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13 Collecting Statistical Data. 13.1 The Population 13.2 Sampling 13.3 Random Sampling 13.4 Sampling: Terminology and Key Concepts 13.5 The Capture-Recapture Method 13.6 Clinical Studies. Finding the N -value.

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13 Collecting Statistical Data

13.1 The Population

13.2 Sampling

13.3 Random Sampling

13.4 Sampling: Terminology and Key Concepts

13.5 The Capture-Recapture Method

13.6 Clinical Studies


Finding the N-value

We have already observed that finding the exact N-value of a large and elusivepopulation can be extremely difficult and sometimes impossible. In many cases, agood estimate is all we really need, and such estimates are possible through sampling methods. The simplest sampling method for estimating the N-value of apopulation is called the capture-recapture method.



■Step 1.Capture (sample):Capture (choose) a sample of size n1, tag (mark,identify) the animals (objects, people), and release them back into the general population.



■Step 2.Recapture (resample):After a certain period of time, capture a newsample of size n2 and take an exact head count of the tagged individuals(i.e., those that were also in the first sample). Call this number k.



■Step 3.Estimate:The N-value of the population can be estimated to beapproximately(n1•n2)/k.


Capture-Recapture Method

The capture-recapture method is based on the assumption that both the captured and recaptured samples are representative of the entire population. Underthese assumptions, the proportion of tagged individuals in the recaptured sampleis approximately equal to the proportion of the tagged individuals in the population. In other words, the ratio k/n2 is approximately equal to the ratio n1/N. From this we can solve for N and get N ≈ (n1•n2)/k.


Example 13.6 Small Fish in a Big Pond

A large pond is stocked with catfish. As part of a research project we need to estimate the number of catfish in the pond. An actual head count is out of the question(short of draining the pond), so our best bet is the capture-recapture method.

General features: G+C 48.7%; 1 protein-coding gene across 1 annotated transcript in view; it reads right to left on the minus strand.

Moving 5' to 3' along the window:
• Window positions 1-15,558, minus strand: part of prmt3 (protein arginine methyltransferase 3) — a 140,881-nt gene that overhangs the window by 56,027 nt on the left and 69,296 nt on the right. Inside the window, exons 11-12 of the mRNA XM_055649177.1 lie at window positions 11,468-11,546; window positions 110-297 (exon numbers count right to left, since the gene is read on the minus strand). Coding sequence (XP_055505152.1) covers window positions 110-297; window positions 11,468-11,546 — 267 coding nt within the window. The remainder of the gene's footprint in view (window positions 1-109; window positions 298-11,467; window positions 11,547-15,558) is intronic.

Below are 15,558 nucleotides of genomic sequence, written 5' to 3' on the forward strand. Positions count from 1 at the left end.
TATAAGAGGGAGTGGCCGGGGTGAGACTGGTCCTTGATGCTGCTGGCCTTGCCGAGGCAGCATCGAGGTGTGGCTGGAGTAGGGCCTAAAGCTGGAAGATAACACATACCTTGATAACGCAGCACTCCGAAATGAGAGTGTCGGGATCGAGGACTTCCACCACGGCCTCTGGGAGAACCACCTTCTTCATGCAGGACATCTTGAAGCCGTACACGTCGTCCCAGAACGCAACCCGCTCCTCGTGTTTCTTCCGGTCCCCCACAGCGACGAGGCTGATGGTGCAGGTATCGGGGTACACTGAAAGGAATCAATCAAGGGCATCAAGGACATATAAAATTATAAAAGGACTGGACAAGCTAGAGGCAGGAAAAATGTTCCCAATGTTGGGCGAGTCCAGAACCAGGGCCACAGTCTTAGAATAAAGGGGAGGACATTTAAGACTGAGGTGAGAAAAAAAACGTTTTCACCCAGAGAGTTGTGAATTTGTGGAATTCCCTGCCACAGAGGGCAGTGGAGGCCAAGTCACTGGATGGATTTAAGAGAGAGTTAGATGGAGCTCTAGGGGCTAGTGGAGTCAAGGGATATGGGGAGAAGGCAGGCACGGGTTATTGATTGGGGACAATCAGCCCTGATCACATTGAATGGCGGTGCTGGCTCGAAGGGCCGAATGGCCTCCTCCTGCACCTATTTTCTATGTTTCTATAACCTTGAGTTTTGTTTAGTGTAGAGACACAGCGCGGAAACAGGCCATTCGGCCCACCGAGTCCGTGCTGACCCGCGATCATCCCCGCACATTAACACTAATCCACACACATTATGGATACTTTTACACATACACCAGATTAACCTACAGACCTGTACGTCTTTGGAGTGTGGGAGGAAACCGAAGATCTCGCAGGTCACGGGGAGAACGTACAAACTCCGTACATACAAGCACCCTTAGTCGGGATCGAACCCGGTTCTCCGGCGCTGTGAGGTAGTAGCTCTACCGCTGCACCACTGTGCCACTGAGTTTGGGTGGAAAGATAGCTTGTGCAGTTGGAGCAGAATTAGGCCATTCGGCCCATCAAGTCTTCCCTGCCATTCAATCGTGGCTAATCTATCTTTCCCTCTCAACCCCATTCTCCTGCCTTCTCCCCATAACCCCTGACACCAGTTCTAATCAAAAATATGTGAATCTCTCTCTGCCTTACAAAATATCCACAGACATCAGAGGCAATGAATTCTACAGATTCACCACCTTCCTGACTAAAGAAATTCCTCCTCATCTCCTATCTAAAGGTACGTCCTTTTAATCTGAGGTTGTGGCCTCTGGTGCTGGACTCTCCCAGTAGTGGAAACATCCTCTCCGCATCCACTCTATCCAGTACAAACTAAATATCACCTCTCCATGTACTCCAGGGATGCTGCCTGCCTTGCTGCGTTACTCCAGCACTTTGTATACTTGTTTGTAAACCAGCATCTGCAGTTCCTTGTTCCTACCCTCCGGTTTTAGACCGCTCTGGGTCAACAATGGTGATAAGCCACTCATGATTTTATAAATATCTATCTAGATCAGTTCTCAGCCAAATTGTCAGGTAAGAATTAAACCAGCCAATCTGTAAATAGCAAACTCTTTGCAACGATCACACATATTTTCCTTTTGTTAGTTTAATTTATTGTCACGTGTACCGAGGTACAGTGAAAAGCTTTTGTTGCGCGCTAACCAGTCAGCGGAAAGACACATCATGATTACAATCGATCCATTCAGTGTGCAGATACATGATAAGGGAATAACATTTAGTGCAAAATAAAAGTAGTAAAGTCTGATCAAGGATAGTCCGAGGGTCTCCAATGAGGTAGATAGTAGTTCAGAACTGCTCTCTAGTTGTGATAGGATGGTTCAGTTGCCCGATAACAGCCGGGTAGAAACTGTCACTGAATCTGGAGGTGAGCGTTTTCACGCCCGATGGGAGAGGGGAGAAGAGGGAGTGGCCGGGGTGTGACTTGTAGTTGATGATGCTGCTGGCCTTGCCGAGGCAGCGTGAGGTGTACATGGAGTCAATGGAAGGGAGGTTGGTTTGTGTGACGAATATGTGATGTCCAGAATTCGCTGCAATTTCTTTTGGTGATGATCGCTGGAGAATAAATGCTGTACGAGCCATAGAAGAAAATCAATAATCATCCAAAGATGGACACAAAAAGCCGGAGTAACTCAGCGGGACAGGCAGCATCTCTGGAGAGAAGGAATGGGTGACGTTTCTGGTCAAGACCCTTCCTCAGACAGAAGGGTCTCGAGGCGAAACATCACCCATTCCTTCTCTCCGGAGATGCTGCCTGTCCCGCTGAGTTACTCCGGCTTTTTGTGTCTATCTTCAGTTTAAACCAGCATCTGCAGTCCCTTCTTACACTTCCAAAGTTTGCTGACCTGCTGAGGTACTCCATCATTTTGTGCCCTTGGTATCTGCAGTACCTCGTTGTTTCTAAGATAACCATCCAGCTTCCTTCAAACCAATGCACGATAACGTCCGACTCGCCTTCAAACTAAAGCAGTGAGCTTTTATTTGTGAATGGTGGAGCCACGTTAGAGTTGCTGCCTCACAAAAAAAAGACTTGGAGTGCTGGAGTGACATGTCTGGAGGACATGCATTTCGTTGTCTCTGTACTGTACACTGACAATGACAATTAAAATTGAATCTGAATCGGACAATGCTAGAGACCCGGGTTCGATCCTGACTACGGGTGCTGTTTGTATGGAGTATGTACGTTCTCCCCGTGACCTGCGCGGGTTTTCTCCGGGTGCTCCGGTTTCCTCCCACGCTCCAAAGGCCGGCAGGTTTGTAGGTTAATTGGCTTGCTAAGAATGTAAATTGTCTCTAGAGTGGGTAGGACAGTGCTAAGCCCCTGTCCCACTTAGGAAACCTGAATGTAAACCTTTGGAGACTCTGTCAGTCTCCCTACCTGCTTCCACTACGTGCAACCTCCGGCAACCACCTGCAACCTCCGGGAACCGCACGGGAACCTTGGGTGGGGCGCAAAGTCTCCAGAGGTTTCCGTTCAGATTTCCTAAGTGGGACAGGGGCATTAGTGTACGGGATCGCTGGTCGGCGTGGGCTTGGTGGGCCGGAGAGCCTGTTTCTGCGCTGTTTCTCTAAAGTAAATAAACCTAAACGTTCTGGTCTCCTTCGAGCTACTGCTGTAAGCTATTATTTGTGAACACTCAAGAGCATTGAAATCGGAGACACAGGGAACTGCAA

Step 1.For our first sample we capture a predetermined number n1 of catfish,sayn1 = 200. The fish are tagged and released unharmed back in the pond.


Example 13.6 Small Fish in a Big Pond

Step 2.After giving enough time for the released fish to mingle and disperse throughout the pond, we capture a second sample of n2catfish. While n2does not have to equal n1, it is a good idea for the two samples to be ofapproximately the same order of magnitude. Let’s say that n2 = 150. Of the150 catfish in the second sample, 21 have tags (were part of the originalsample).


Example 13.6 Small Fish in a Big Pond

Assuming the second sample is representative of the catfish population in thepond, the ratio of tagged fish in the second sample (21/150) is approximately thesame as the ratio of tagged fish in the pond (200/N). This gives the approximateproportion

21/150 ≈ 200/N

which in turn gives

N ≈ 200 150/21 ≈ 1428.57


Example 13.6 Small Fish in a Big Pond

Obviously, the value N = 1428.57cannot be taken literally, since N must bea whole number. Besides, even in the best of cases, the computation is only an estimate. A sensible conclusion is that there are approximately N = 1400catfishin the pond.